Sullivan learned that counterfeit currency was being introduced into his command. He urged his troops to examine their bills and immediately bring the altered ones to him. He also ordered his soldiers to give “information from whom they receive” the bogus bills, whether from civilians or soldiers, declaring that “After this caution every excuse for attempting to pass bills of this kind will be ineffectual,” and he would “order instant & exemplary punishment upon those who hereafter may attempt to circulate them.” Now the soldiers not only had money that was nearly worthless anyway, but these bills could also be fake and bring the weight of military justice onto anyone who used them.
For officers, a visit from Lady Washington provided a pleasant diversion. She was returning from the Middlebrook cantonment to the Washington home of Mount Vernon in Virginia. On June 15 she was escorted by Sullivan, Maxwell, and Gen. Enoch Poor with a party of twenty officers as far as nearby Bethlehem. She enjoyed the town’s relative comforts and culinary pleasures of the “Sun Inn,” which was visited by many notables of the American Revolution.
Within Sullivan’s army at Easton were Indians serving as military guides for the American forces when they entered the hostile Iroquois territory. Rev. William Rogers, brigade chaplain to the Pennsylvania Line, recorded on June 17 that he was introduced to a fellow clergyman named Kirkland who had served a number of years as a missionary to the Stockbridge tribe. Rogers was pleased that “Mr. Kirkland is to go with us on the secret expedition.” He noted that there were “Four Stockbridge Indians at Easton who are to act as guides; we expect on the march the Oneidas and friend Tuscaroras to offer us their assistance.” Sullivan, however, took note of reports that some of his troops “have been so imprudent as to ridicule & speak contemptably of the Indians who have come to join us.” He desired that “such persons reflect upon the cruelty of such conduct.” He further stated that“nothing can be more ungenerous than to ridicule those who have come voluntarily to venture their lives in our aid” and that “it would be the hight of imprudence to give umbrage to a people who are about to lend us the most generous assistance” as they are “perfectly well acquainted with the country.” Sullivan vowed that anyone who “gives the least discouragement to these people, must in malice to his country far exceed the most inveterate Tory, & must expect to be treated accordingly.”
By June 18, all elements of the Easton troops were finally underway to complete their objective. Sullivan felt, with much pressure from Washington, that his command was as prepared as possible. In the end, the pledges from the Pennsylvania state government received negligible support from Reed and his subordinates. By his departure date, Sullivan’s expedition had little of the promised Pennsylvania militia support. The Pennsylvania militia commanders considered their primary responsibility to be defending their individual counties, with the state’s concerns as secondary. Reed and his radicals used the militia as the bedrock for control and governance, which made it next to impossible to pressure these troops without paying a price. The relationship between Sullivan and the Pennsylvania government continued to plummet for the remainder of the expedition. Reed even complained that the general should first address him on issues related to the state instead of following the chain of command directly to Washington. Sullivan alleged that the Pennsylvania Supreme Executive Council was either totally incompetent or purposely sabotaging his mission.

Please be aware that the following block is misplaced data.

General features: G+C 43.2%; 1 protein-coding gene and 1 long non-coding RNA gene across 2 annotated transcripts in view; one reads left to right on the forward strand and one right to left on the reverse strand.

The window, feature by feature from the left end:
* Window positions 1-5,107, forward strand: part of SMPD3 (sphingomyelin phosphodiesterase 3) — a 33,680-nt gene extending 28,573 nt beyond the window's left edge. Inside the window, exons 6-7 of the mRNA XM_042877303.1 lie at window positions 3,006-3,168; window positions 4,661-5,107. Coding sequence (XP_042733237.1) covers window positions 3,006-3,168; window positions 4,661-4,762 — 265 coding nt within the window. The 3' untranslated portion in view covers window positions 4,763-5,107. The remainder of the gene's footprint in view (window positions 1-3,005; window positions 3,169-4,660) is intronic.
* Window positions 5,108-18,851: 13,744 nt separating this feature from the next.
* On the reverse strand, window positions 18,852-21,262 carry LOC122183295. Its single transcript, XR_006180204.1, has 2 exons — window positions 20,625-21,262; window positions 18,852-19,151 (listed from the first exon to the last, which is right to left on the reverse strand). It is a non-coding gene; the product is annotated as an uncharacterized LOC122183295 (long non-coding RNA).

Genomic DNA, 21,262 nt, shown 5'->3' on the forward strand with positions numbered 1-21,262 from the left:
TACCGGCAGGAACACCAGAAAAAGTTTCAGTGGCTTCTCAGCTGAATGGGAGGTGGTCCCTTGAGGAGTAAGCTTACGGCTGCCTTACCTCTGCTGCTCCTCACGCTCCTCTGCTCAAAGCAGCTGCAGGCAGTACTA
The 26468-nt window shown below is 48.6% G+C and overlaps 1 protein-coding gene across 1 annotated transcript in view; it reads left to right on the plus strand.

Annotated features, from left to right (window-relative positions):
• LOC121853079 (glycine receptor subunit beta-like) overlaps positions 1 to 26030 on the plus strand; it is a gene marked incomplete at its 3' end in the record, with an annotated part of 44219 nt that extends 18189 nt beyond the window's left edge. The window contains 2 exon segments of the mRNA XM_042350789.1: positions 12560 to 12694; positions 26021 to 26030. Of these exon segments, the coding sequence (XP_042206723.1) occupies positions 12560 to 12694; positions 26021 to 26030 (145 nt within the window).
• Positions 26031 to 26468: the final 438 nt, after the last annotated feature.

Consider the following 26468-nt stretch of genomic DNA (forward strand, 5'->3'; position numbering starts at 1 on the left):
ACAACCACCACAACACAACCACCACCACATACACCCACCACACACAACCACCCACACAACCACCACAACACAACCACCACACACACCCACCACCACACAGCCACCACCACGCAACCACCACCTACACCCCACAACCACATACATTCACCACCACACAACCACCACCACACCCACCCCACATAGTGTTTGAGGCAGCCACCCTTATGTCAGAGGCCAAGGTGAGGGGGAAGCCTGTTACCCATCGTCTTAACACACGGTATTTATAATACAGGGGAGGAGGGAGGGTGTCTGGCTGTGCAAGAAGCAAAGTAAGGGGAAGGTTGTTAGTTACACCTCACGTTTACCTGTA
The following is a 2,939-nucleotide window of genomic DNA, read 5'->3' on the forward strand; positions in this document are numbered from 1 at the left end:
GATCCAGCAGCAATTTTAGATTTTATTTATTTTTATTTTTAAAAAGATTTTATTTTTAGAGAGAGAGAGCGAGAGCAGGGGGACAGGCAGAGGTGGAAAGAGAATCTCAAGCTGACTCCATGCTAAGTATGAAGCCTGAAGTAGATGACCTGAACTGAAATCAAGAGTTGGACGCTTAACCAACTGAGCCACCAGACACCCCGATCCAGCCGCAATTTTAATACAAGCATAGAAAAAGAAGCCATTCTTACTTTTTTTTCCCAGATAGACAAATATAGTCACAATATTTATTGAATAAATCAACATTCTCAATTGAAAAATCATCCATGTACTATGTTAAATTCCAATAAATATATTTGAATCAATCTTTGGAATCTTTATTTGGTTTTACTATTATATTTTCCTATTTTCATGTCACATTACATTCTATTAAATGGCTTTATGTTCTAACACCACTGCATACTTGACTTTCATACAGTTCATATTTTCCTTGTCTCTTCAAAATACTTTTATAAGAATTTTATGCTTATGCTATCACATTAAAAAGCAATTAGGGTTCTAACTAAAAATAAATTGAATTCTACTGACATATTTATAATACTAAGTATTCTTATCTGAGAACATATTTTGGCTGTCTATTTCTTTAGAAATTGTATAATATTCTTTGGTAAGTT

Although supply difficulties continued to plague Sullivan and several ambushes occurred along the route into New York, the general accomplished the strategic goals Washington had given him. Over forty Indian villages were totally obliterated along with crops that would have supported them through the winter months. The power of the Indians to strike with large numbers was effectively broken; nonetheless, in 1780 and 1781 strong retaliatory raids continued across New York and Pennsylvania including vast destruction in the Mohawk Valley. The expedition never reached his ultimate destination of Fort Niagara due to a late start. By October 17, most of Sullivan’s command had returned to Easton where the general and his officers received a Thanksgiving service in the German Reformed Church. By the first of November, Sullivan and all of his men had departed to rejoin their former commands. This marked the end of a campaign which began and finished in Easton.
Andrew A. Zellers-Frederick, Philadelphia’s Population at the Onset of the Revolution: A Comparison with Other British Cities. Factual Flyer-Independence National Historical Park, 1983. Internal Publication.
“Some of the Expenses in the Founding of Easton, Penna.,” Pennsylvania Magazine of History and Biography, 38 (1914): 110.
William S. Stryker, General Maxwell’s Brigade of the New Jersey Continental Line (Trenton: W.S. Sharp Printing Company, 1885), 10: Maxwell’s brigade consisted of four New Jersey regiments with approximately 111 officers and 1,294 enlisted men, Poor’s was approximately the same number.
“Order Book May 27 and May 28, 1779,” Notes from Craft Collection in Tioga Point Museum of the Sullivan Expedition of 1779 and its Centennial Celebration of 1879 including Order Book of General Sullivan, Louise Welles Murray, ed. (Athena, Pennsylvania: Louise Welles Murray, 1929), 1-2.
The Pennsylvania Gazette and Weekly Advertiser, June 23, 1779; June 30, 1779; July 21, 1779, in Joseph Lee Boyle, “He loves a good deal of rum”: Military Desertions during the American Revolution, 1775-1783(Baltimore, MD: Genealogical Publishing Company, 2009), 2: 194-195.
Charles P. Whitmore, A General of the Revolution: John Sullivan of New Hampshire(New York: Columbia University Press, 1961), 117. Sullivan confided to members of his command that at one time he was an atheist, then a deist before he “became convinced by fair and impartial reasoning of the Supreme Being and the perfection of His character.” He even wrote in one day a thirty-page treatise “to prove the existence of a Supreme Being, the truth of the Bible, and that Jesus is the promised Messiah and Savior of the World.”